While Donald Trump and Xi Jinping trade charges and counter-charges, announcing and then canceling tariffs in the seemingly never-ending trade dispute between the United States and China, it is a mistake to view the trade dispute as simply a spat between the two, and that it will end with Joseph Biden’s presidency. It is not a Trump-Xi fight, or even mainly a U.S.-China one.
2021 approaches; Europe is filled with hope. Vaccines and medicines will help us fight our way out of the pandemic. Unprecedented rescue and recovery packages serve to soften the painful impacts of the Covid-19 crisis and the related lockdowns. After a very tough 2020 with all of its losses and set-backs, relief is in sight.
We are experiencing unprecedented times. Less than one year ago the pandemic triggered the worst economic and financial crisis ever. At the end of 2020, the world is in an extremely indebted position. My understanding of debt issues is based on my personal experience.
Inequality fosters instability. This is especially true when it overlaps with a growing sense of injustice, expanding corruption, and declining distrust in political leaders, parties, and institutions.
The Covid-19 pandemic and the measures associated with its containment have negatively impacted economic growth, capital inflows, and productivity across the world. The ripple effects have hit hardest the most vulnerable in our societies.
The Covid crisis did not affect every country in the same manner. We have long known that symmetric shocks almost always have asymmetric consequences. While there are marked differences even within homogeneous areas (such as the Eurozone), the differences between macro-regions are particularly striking. In October of this year, the IMF’s World Economic Outlook projected a 5.8% decline in GDP for advanced countries in 2020 (with an 8.3% decline for the Eurozone and a 4.3% decline for the United States).
We enter 2021 with stark reminders of how a pandemic can wreck a global economy and destabilize nations. After almost twenty years of steady poverty reduction through the Global Goals, the coronavirus disease 2019 (COVID-19) sent more than 100 million people back to extreme poverty, and simultaneously collapsed oil markets, the airlines, and other industries.
The Food Coalition has been launched. It is a big opportunity for the international community to rally as one to the challenges that the COVID-19 pandemic has thrown in the path of the Sustainable Development Agenda and the drive to zero hunger.
Sustainable bonds' participation in global capital markets is on the rise, but time is ripe to go farther. Labeled finance has prospered and gone into greater detail. It is not only Green bonds anymore. Specialization helps issuers and investors to tailor projects and portfolios to their needs, but it is not sufficient. Sustainability has to go from a piecemeal approach to fully embedded in mainstream finance. And a revamped finance approach cannot be expected to lead the overall sustainability agenda, but the other way round.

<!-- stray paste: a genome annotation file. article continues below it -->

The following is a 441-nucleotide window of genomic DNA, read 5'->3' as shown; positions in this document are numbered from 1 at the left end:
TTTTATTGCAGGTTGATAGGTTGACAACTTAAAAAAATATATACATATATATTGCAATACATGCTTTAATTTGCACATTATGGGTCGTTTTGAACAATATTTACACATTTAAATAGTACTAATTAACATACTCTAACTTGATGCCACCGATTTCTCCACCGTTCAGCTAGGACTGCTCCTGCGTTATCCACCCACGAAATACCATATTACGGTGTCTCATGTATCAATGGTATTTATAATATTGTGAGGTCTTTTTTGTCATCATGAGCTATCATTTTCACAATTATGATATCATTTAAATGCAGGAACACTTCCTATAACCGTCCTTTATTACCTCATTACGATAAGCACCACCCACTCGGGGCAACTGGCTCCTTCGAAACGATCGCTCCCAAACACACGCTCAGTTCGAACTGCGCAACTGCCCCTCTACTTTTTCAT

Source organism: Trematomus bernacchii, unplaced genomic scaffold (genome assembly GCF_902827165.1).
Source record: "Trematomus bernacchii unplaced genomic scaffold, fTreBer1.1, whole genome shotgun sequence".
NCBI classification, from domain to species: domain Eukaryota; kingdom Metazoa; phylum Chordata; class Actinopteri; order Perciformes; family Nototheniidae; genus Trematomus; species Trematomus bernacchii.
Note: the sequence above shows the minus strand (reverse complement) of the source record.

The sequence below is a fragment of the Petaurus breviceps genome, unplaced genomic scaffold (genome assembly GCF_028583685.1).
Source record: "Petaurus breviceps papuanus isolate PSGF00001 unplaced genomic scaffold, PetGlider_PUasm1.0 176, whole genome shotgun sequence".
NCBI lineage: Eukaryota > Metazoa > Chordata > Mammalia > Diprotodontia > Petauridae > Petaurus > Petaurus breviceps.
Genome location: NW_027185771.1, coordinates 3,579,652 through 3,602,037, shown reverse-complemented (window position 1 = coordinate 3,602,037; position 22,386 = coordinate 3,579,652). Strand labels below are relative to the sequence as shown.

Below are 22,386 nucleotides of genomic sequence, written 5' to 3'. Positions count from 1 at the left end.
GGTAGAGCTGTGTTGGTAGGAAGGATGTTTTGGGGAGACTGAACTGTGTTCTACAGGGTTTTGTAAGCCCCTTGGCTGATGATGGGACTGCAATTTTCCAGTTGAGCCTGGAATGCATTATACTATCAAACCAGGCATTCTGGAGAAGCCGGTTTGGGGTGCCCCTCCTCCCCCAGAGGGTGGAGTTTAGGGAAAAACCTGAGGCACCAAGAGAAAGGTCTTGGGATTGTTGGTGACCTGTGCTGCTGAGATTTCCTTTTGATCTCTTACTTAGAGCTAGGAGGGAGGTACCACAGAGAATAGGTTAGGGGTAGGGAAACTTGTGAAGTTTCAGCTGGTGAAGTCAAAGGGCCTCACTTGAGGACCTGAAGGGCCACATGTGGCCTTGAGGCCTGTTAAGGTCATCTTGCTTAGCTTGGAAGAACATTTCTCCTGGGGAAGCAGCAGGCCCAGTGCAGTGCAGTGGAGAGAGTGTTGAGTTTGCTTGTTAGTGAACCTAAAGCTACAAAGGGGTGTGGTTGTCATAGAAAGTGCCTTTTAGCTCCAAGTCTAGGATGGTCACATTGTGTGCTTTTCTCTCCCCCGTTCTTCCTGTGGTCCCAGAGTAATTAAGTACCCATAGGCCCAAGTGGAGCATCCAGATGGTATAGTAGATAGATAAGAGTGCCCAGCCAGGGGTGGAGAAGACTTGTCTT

The coronavirus shock is threatening the eurozone on several fronts, not only from a purely economic perspective. And while there will be a further integration, the outbreak’s diverse impacts and the uneven eurozone fiscal response will result in further divergences this year, erasing the marginal improvements in GDP per capita convergence that occurred during the 2014-2019 recovery. Over the medium term, however, a very gradual level of convergence will resume.
With the outbreak of the COVID-19 pandemic, governments all over the world are enacting major stimulus packages to confront the health crisis, one of the biggest challenges since the end of the Second World War. But when the pandemic crisis has been tamed, bigger challenges will be waiting, since the major imperative would be to immediately re-launch the global economy.
International natural gas markets are, thanks to technological progress and the emergence of new major global players, undergoing a major shift from regional to global markets. Part of these tectonic shifts are due to the dramatic US shale gas revolution which started about a decade ago, but it is also due to the strong development of LNG (liquified natural gas) markets.
The ongoing tariff war between China and the United States has brought a dose of anarchy into international trade. The World Trade Organization, which monitors and regulates its development, will keep existing, but it certainly won’t thrive.